It has three (technically four) speeds. On a full charge it will run overnight. On the low setting it is very quiet. The noise level on the higher speeds is still rather low and not disturbing at all. The OPOLAR fan seems very well made and well worth the price.

You can see the Reflectix window covers in this photo. The rear is shown in "black out" mode. The dark side facing outward, while the other is shown with the shiny side out.

Koonie/OPOLAR USB Rechargeable Fan

Pros: Quiet, multiple speeds, price, USB rechargeable, long run time, clamp almost anywhere.
Cons: None so far. This has a been a rock solid purchase and has really made hot nights so much more pleasant!

Minivan Camper Kitchen

Coleman camp stoveThe sleeping platform has a slide-out drawer that houses my kitchen.

The kitchen drawer stores either a two-burner propane Coleman gas camping stove or a single burner butane stove, along with a collapsible sink and an organizer container for cutlery and kitchen items. In addition, there's room for paper towels and even some food storage. The drawer slides out, and the raised tailgating provides overhead shelter.

Fresh drinking water is stored in two four-gallon Reliance water jugs. I also carry a tarp that can be attached to the tailgate or the roof rack for shade or rain protection.

Minivan Camper Electricity

Some minivan camper conversions have elaborate supplemental electric systems. These are necessary if you wish to power appliances. Refrigerators, heaters, and TV's all suck up large amounts of power. My needs are a bit simpler.

A Jackery Explorer 500 portable power station provides additional power to recharge my cell phone, camera batteries, and laptop. On long trips I intend to recharge the Jackery at campgrounds. Later I might purchase a solar panel depending on my needs and travel plans. I prefer to camp at more rustic locations when possible.

The Odyssey has 12 volt outlet in the rear hatch area as well as the dashboard. I also have a 110 volt, 100 watt power inverter.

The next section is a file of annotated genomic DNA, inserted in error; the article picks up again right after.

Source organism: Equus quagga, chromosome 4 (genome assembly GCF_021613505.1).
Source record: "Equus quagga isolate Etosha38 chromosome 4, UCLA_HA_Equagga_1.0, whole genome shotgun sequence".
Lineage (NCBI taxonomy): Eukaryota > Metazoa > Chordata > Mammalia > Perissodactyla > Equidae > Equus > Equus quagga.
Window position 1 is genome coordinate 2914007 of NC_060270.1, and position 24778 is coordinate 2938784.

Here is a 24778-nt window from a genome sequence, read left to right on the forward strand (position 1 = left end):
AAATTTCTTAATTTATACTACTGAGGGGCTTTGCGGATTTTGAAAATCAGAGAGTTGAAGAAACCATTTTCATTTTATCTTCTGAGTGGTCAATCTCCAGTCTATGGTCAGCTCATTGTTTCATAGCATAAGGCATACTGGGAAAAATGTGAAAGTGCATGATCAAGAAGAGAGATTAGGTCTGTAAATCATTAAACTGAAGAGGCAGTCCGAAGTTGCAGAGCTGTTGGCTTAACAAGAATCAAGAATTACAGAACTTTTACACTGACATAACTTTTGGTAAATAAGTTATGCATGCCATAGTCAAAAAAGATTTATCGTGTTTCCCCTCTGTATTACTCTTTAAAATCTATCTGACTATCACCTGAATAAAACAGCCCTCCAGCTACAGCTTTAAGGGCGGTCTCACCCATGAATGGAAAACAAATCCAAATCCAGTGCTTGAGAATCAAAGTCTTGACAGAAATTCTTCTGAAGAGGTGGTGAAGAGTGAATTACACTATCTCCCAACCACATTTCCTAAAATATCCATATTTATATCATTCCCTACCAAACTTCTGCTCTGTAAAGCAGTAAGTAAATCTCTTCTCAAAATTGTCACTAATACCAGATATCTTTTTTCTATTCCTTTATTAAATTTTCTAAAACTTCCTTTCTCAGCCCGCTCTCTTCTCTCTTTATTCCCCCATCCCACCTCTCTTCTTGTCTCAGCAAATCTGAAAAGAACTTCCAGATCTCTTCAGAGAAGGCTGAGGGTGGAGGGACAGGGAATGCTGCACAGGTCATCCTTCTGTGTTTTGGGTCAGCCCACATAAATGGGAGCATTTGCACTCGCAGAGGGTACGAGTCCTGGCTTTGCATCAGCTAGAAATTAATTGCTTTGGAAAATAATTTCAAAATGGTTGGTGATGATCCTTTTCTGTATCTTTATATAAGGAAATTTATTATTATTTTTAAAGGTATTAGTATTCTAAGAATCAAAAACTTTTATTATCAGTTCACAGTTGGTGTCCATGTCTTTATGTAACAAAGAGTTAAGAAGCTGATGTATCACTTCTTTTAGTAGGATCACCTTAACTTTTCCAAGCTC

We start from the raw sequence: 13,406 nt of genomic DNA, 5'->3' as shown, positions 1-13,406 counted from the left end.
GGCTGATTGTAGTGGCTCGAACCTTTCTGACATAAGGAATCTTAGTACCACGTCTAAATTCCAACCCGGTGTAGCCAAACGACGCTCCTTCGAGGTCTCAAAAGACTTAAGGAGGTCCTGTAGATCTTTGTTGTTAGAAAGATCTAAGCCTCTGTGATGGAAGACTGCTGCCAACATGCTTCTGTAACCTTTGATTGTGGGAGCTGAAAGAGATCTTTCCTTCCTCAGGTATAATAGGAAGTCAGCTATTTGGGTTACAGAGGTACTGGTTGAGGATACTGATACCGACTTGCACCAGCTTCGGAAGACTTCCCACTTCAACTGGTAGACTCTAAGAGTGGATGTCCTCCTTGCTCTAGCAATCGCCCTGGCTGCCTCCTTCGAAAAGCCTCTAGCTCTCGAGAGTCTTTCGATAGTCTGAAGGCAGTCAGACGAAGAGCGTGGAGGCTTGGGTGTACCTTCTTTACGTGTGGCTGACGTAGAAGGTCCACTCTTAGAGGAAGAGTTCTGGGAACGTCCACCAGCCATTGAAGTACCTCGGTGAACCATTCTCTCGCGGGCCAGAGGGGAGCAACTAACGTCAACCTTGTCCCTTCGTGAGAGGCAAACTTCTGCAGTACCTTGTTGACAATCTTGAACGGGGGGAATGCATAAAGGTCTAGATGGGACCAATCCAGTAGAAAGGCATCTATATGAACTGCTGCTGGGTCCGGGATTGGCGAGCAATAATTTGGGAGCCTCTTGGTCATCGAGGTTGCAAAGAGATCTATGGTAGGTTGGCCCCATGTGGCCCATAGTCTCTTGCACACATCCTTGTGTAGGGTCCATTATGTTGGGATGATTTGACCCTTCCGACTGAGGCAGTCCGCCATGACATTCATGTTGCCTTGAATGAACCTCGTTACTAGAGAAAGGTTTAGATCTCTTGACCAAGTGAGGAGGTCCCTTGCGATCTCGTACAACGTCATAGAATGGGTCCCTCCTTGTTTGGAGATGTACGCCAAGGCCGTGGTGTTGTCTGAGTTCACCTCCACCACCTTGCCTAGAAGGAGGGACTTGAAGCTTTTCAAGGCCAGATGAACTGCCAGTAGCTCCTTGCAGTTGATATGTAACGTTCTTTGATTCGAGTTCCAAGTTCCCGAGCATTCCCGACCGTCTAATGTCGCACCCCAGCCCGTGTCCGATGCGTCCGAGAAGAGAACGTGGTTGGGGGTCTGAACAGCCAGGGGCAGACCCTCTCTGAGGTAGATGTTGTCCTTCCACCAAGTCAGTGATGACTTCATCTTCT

UPDATE - See Electric Options for Van Campers for more options and details

Update 12/13/20 - I have added a Jackery SolarSaga 100W solar panel. It also has two USB ports to recharge cell phones, laptops, or anything else with a USB input.

So far, the combination of the Explorer 500 and the SolarSaga 100 has eliminated any need for external power sources while traveling. For example, the combination worked flawlessly on a two-week trip to Colorado.

The SolarSaga 100 folds into a convenient 21" x 24" size that conveniently stores under my kitchen drawer.


Solar ShowerLet's face it, a camper van is too small  for an indoor shower. I use two options. A gravity fed solar shower and a Riigoo Portable Camping Shower.

The solar shower holds five gallons and also serves as a backup container for additional water. It heats up quickly when left in direct sunlight. The nozzle does a decent job of dispersing the water making it easier to rinse off.

The Riigoo Portable Camping Shower is battery powered using a USB rechargeable battery. It actually comes with two batteries.  In addition it can be powered directly from a 12 volt dc outlet.

The pump motor fits inside whatever container you like. It fits inside my water jugs nicely. It has a filter to strain out any large matter in case your water source is not completely clear. You could use this directly in a lake or stream if you really wanted or needed to.

It also does double duty as it is useful for rinsing off dishes. If you need to pump water, you can remove the hose from the shower head and pump into another container.
Riigoo showerThe Riigoo comes with a suction cup and hook so you can position the shower head for hands free use.

For more details on bathroom amenities check out Bathroom Options for a Minivan Camper